It would be good if ED would speak up and tell us what they are doing to redress the balance of WWII aircraft. Updating the SpitIX might help but I doubt it will overcome the difference of the K-4 and D-9.
They could give the Spitfire an option to use its notorious 150 octane/+25psi boost setting. This setting would allow the spit to compete with the Kurfurst and Dora at low level (they'll still hold the edge up high). It's a bit of a bandaid fix, and would inevitably lead to whining from K-4 and Dora drivers about how it's unfair that Allied planes get 150 octane but they don't get C-3 fuel, but I think it's still better than nothing (and it makes the spit more contemporary to the German planes).
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Old 08-22-2017, 06:14 AM   #8
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Playing the devil's advocate: The 109 G-10 would not be much different from the K we have now. I might be mistaken but G models turned and climbed better. The K is faster but heavier. I'd rather face a K in my Spit. And I don't think there is any imbalance in MP, the Spitfire is quite a capable and deadly plane. I think some people have unrealistic expectations of being able to keep up with the 109 while flying circles around it, but this should not be the case.

This being said, I agree that the 109K and the 190 D didn't see any action over Normandy and are not contemporaries of our Spitfire, but in terms of relative performance it doesn't change much. The only adjustment I would make are adapted engine limitations for the Spit and the P-51. (+25 boost and 72" MP)
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Old 08-22-2017, 07:31 AM   #9
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Personally, I am not that bothered by the performance differences. I don't think a lot of current 109/190 owners would also buy an earlier version of the 109 or 190 and I would not bother buying a slightly later model of the Spit. Without people owning them then no servers will use them instead of the current ones apart from the servers that also allow Migs v Spits so why buy one unless you are just an offline flight sim fan?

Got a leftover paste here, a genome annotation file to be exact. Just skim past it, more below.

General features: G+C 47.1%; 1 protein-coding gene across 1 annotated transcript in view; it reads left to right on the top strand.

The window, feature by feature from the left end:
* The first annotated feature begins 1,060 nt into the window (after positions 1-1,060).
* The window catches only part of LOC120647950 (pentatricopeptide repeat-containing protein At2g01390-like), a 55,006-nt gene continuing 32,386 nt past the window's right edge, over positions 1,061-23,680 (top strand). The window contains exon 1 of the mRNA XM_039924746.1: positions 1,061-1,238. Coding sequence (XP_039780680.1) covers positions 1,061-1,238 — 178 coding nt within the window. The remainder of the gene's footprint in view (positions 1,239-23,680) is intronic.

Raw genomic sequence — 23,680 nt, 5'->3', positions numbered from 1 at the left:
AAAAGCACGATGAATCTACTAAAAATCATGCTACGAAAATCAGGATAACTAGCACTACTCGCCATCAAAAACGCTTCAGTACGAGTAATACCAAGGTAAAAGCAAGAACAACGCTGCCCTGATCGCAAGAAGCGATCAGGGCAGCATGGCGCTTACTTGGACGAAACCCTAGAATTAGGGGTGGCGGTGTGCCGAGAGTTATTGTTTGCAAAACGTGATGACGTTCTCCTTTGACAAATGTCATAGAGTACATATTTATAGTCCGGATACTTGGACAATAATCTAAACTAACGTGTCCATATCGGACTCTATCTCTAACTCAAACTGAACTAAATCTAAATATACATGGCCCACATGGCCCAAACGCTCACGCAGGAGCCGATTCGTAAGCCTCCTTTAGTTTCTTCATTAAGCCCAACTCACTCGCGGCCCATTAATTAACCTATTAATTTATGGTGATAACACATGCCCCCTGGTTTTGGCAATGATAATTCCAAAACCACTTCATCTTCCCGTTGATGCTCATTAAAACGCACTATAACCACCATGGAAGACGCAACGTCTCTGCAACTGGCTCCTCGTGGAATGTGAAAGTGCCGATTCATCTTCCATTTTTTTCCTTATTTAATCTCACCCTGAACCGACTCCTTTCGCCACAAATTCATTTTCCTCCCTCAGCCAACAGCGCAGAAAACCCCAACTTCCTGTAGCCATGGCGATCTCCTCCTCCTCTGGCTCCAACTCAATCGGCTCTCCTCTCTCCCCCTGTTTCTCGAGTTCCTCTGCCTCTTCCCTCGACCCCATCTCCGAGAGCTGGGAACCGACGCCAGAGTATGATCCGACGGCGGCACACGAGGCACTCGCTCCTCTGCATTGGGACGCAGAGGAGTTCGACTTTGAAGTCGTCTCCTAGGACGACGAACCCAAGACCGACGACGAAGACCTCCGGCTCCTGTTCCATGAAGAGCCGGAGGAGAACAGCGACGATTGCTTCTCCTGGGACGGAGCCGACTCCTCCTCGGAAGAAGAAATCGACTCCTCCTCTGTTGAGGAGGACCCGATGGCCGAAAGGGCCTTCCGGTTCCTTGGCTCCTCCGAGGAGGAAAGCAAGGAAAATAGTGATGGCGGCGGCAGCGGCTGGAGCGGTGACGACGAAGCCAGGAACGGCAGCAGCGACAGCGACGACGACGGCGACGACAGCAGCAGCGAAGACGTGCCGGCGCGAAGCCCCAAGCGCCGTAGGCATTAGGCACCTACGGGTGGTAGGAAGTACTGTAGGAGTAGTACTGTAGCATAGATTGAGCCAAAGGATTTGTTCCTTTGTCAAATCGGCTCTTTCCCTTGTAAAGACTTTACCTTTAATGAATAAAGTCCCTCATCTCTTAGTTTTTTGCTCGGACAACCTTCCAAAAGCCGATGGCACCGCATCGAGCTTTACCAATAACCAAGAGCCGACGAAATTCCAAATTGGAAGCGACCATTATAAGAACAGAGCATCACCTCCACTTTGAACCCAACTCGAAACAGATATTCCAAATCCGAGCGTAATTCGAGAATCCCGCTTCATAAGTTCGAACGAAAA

For me, the major problem is a Normandy sim that has no Typhoon or Tempest and if we want to recreate the early weeks I would like to see an A26 and/or Mosquito. Even a P47 would be preferable to another spit/190/109 for me.

I am not saying anyone else is wrong to want different variants of current aircraft, just presenting an alternative view.
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Old 08-22-2017, 09:14 AM   #10
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Quote:
Originally Posted by Reflected View Post
Playing the devil's advocate: The 109 G-10 would not be much different from the K we have now. I might be mistaken but G models turned and climbed better. The K is faster but heavier. I'd rather face a K in my Spit. And I don't think there is any imbalance in MP, the Spitfire is quite a capable and deadly plane. I think some people have unrealistic expectations of being able to keep up with the 109 while flying circles around it, but this should not be the case.

This being said, I agree that the 109K and the 190 D didn't see any action over Normandy and are not contemporaries of our Spitfire, but in terms of relative performance it doesn't change much. The only adjustment I would make are adapted engine limitations for the Spit and the P-51. (+25 boost and 72" MP)
G10 would be similar to K4 with relevance. If we were given Bf109G6 and its modifications (AS, U4 etc.)it would fit the Normandy. Anything above is stretching the likelihood of any operational numbers. But theoretically it was possible for G14 to be available. G10, K4 are impossible.

Even though G6 is lighter than K4 It has less power and more draggy airframe. It would still be a bit fastrr than Spit but wouldn't be able to pull away with ease. Spitfire would still have a turning advantage.The 109 also loses its high tail and the rudder with flettner tab that K4 has, Which means lower maneuverability at high speeds.

It is a valid point to be had as we can see that ED is creating another model of P-51D to fit the Normandy setting.

The bigger issue lies with Dora as it would require basically a new radial powerplant to bring Fw190A7 or 8 to DCS and that could be a new DCS module itself. All DCS current planes would fit into Battle of the Bulge scenario but it would still be in favour of Luftwaffe.